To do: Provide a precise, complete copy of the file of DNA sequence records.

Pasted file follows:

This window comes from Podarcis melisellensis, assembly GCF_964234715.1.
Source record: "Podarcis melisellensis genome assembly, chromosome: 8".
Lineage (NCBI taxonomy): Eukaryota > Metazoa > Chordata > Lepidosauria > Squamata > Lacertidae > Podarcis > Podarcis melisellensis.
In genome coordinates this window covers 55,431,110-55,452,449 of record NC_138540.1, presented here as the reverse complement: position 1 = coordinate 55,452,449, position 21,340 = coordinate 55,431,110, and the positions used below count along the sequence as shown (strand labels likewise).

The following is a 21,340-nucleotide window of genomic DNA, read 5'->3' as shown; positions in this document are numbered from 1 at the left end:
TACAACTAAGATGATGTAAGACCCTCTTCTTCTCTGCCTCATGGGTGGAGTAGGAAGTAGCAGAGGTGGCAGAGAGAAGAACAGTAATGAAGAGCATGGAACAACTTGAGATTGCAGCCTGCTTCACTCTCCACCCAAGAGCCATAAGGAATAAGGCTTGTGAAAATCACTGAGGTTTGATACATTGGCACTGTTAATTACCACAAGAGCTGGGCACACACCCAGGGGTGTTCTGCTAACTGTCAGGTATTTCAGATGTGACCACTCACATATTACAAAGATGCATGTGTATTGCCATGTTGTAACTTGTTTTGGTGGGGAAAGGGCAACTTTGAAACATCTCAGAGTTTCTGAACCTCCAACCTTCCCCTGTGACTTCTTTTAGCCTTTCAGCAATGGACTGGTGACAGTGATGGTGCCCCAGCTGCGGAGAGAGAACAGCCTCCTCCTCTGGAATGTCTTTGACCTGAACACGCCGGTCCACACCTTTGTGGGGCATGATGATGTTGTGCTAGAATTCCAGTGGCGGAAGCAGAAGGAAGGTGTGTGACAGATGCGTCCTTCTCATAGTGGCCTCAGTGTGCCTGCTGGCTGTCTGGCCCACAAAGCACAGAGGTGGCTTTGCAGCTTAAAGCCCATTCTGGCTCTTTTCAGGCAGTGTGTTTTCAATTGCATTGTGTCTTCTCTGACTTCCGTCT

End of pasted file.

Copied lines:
This window comes from Podarcis melisellensis, assembly GCF_964234715.1.
Source record: "Podarcis melisellensis genome assembly, chromosome: 8".
Lineage (NCBI taxonomy): Eukaryota > Metazoa > Chordata > Lepidosauria > Squamata > Lacertidae > Podarcis > Podarcis melisellensis.
In genome coordinates this window covers 55,431,110-55,452,449 of record NC_138540.1, presented here as the reverse complement: position 1 = coordinate 55,452,449, position 21,340 = coordinate 55,431,110, and the positions used below count along the sequence as shown (strand labels likewise).

The following is a 21,340-nucleotide window of genomic DNA, read 5'->3' as shown; positions in this document are numbered from 1 at the left end:
TACAACTAAGATGATGTAAGACCCTCTTCTTCTCTGCCTCATGGGTGGAGTAGGAAGTAGCAGAGGTGGCAGAGAGAAGAACAGTAATGAAGAGCATGGAACAACTTGAGATTGCAGCCTGCTTCACTCTCCACCCAAGAGCCATAAGGAATAAGGCTTGTGAAAATCACTGAGGTTTGATACATTGGCACTGTTAATTACCACAAGAGCTGGGCACACACCCAGGGGTGTTCTGCTAACTGTCAGGTATTTCAGATGTGACCACTCACATATTACAAAGATGCATGTGTATTGCCATGTTGTAACTTGTTTTGGTGGGGAAAGGGCAACTTTGAAACATCTCAGAGTTTCTGAACCTCCAACCTTCCCCTGTGACTTCTTTTAGCCTTTCAGCAATGGACTGGTGACAGTGATGGTGCCCCAGCTGCGGAGAGAGAACAGCCTCCTCCTCTGGAATGTCTTTGACCTGAACACGCCGGTCCACACCTTTGTGGGGCATGATGATGTTGTGCTAGAATTCCAGTGGCGGAAGCAGAAGGAAGGTGTGTGACAGATGCGTCCTTCTCATAGTGGCCTCAGTGTGCCTGCTGGCTGTCTGGCCCACAAAGCACAGAGGTGGCTTTGCAGCTTAAAGCCCATTCTGGCTCTTTTCAGGCAGTGTGTTTTCAATTGCATTGTGTCTTCTCTGACTTCCGTCT